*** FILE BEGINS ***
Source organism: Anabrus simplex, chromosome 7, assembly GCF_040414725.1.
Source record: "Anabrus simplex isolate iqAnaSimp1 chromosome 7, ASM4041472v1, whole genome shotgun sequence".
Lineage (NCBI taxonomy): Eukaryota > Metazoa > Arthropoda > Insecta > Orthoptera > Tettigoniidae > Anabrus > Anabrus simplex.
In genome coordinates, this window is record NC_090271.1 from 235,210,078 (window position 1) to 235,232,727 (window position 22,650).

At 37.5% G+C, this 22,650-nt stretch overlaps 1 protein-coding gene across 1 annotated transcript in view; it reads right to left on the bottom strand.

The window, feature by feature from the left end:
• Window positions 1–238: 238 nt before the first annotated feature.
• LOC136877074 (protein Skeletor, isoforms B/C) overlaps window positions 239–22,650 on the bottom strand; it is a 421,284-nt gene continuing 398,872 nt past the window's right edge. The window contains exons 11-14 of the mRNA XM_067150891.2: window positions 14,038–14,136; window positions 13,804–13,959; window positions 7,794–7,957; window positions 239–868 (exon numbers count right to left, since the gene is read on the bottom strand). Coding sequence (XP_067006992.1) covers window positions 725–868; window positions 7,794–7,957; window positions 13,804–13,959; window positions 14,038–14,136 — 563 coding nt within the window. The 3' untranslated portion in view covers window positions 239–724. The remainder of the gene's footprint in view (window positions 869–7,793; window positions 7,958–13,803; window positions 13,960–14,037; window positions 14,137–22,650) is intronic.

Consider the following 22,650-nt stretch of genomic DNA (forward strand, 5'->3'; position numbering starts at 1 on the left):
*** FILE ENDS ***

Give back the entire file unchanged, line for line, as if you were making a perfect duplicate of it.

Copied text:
Source organism: Anabrus simplex, chromosome 7, assembly GCF_040414725.1.
Source record: "Anabrus simplex isolate iqAnaSimp1 chromosome 7, ASM4041472v1, whole genome shotgun sequence".
Lineage (NCBI taxonomy): Eukaryota > Metazoa > Arthropoda > Insecta > Orthoptera > Tettigoniidae > Anabrus > Anabrus simplex.
In genome coordinates, this window is record NC_090271.1 from 235,210,078 (window position 1) to 235,232,727 (window position 22,650).

At 37.5% G+C, this 22,650-nt stretch overlaps 1 protein-coding gene across 1 annotated transcript in view; it reads right to left on the bottom strand.

The window, feature by feature from the left end:
• Window positions 1–238: 238 nt before the first annotated feature.
• LOC136877074 (protein Skeletor, isoforms B/C) overlaps window positions 239–22,650 on the bottom strand; it is a 421,284-nt gene continuing 398,872 nt past the window's right edge. The window contains exons 11-14 of the mRNA XM_067150891.2: window positions 14,038–14,136; window positions 13,804–13,959; window positions 7,794–7,957; window positions 239–868 (exon numbers count right to left, since the gene is read on the bottom strand). Coding sequence (XP_067006992.1) covers window positions 725–868; window positions 7,794–7,957; window positions 13,804–13,959; window positions 14,038–14,136 — 563 coding nt within the window. The 3' untranslated portion in view covers window positions 239–724. The remainder of the gene's footprint in view (window positions 869–7,793; window positions 7,958–13,803; window positions 13,960–14,037; window positions 14,137–22,650) is intronic.

Consider the following 22,650-nt stretch of genomic DNA (forward strand, 5'->3'; position numbering starts at 1 on the left):